After I finish reading, I scroll up and scan the article in reverse order. I capture the main points I want to remember.

I try using my senses to remember information.

I imagine the important details in my mind. I may use absurd pictures or analogies that surprise me or make me laugh.

I remember what I feel, not what I read.

I think about how I could have done something better in the past with the new information. Or I think how I can apply the information in the present moment or future situations.

If I can apply the information in shortly after reading, I do it as soon as possible.

If I know when to apply the information in future, I put it on my calendar or to-do list.

If I don’t know when I’ll need to apply the information in future, I either put it in “someday” section of my to-do list or I set up reminders. You may use traditional methods for reminders like using a board or sticky notes.

Spaced repetition helps the mind transfer the information to your subconscious mind. Once I’ve applied the information enough times, I replace the reminder with the next action I want to implement in my life.

Sometimes, I find articles that are jam-packed with useful information. In such cases, either I take notes or I save the article and revise it enough times. It works best when I revise the information right before applying the information.

Lastly, I boost my learning from jam-packed articles by reflecting on them. I switch between the following ways to reflect upon my learning:

1) Writing ideas

James Altucher suggests writing 10 ideas every day to exercises the “creativity muscle”. I’ve been doing it for almost a year and I’ve seen significant changes in my life as it helps me become an “idea machine”.
So, if I can use my creativity for the new information, I write 10 ideas related to the topic.

2) Journalling

I think on paper. No journalling app works as good as pen and paper for reflecting. If I read a thought-provoking material which is not necessarily action-oriented, I usually reflect on it in my journal to transfer the thoughts in my subconscious.

Journalling also acts as a personal accountability. Every day after waking up, I set my intentions for the day in which I write actions I want to implement in my life. Then before bed, I check if I did what I intended to do.

3) Writing or Teaching

Sometimes, instead of only writing my learnings in the journal, I write a post about it or teach someone what I learned so I strengthen my understanding. It also makes me research the topic in more depth.


Finding, reading and applying information is getting harder due to unlimited supply and access to information. But with little effort, you can create a system for personal growth with smart content consumption.

If you find any tips helpful, start using the tips with this article and let me know how it goes in the comments.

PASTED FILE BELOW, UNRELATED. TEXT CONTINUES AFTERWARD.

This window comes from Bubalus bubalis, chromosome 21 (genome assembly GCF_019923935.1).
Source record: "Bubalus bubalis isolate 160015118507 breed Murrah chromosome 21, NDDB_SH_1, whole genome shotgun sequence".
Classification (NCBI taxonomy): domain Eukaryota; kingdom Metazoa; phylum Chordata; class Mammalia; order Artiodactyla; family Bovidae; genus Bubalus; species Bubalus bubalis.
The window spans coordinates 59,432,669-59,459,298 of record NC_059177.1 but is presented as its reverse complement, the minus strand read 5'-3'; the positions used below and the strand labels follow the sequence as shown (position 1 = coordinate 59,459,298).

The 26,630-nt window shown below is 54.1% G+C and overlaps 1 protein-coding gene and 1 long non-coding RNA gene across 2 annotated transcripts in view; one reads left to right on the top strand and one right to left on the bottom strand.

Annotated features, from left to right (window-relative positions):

Turn your life into a game

Life is an adventure.

Sadly, many of us don’t treat it that way.

Think of your life as a game. Games are designed to be an adventure.

Your life can be an adventure too if you treat it that way. Does it mean that you’ll always have a good time? No. There are times of struggle and setbacks but we keep on playing those games because that’s what we like about games.

Games have taught me many lessons on how to live a life.

1. Addiction

Games are addictive.

Addiction does not have to be bad all the time. In fact, each one of us is addicted to one thing or another. Writers are addicted to writing. Singers are addicted to singing and so on.

Addiction in itself is not a bad thing. If you’re obsessed with something and you don’t let it destroy you or control you then I would call it a healthy addiction.

On the other hand, if we let out job or business destroy other parts of our life like health, relationships, etc. or we let it control us, it can turn into an unhealthy addiction.

 

2. Objective

Every game has a mission or at least a hidden objective behind it. Without it, there will be no purpose of the game.

In the same way, we all need to have missions in our life. The missions may change or develop as life passes by.

Weak objectives will result into boring or unfulfilled life whereas strong objectives will make our life purpose driven.

There are side quests in life too but it’s up to us if we want to pursue them or not. These side quests are a representation of all the things we want to do in life. The important part is to remember that whether we complete our side quests or not, it should not affect our main objective(s) in life.

 

3. Challenge

Most games are designed to be challenging. If a game is too easy, it won’t be too long before the player quits the game.

If there are no obstacles or enemies, there is nothing to master in the game. Gamers keep on playing a game because they fall in love with the grind.

We need challenges in life. Growth only happens when there are obstacles to overcome. Life will become too boring if we get everything we wanted without any effort. Embrace the challenges.

4. Failure

Our education system has conditioned us into believing that failure is bad. Thanks to games that teach us that failure is okay. All you have to do is retry.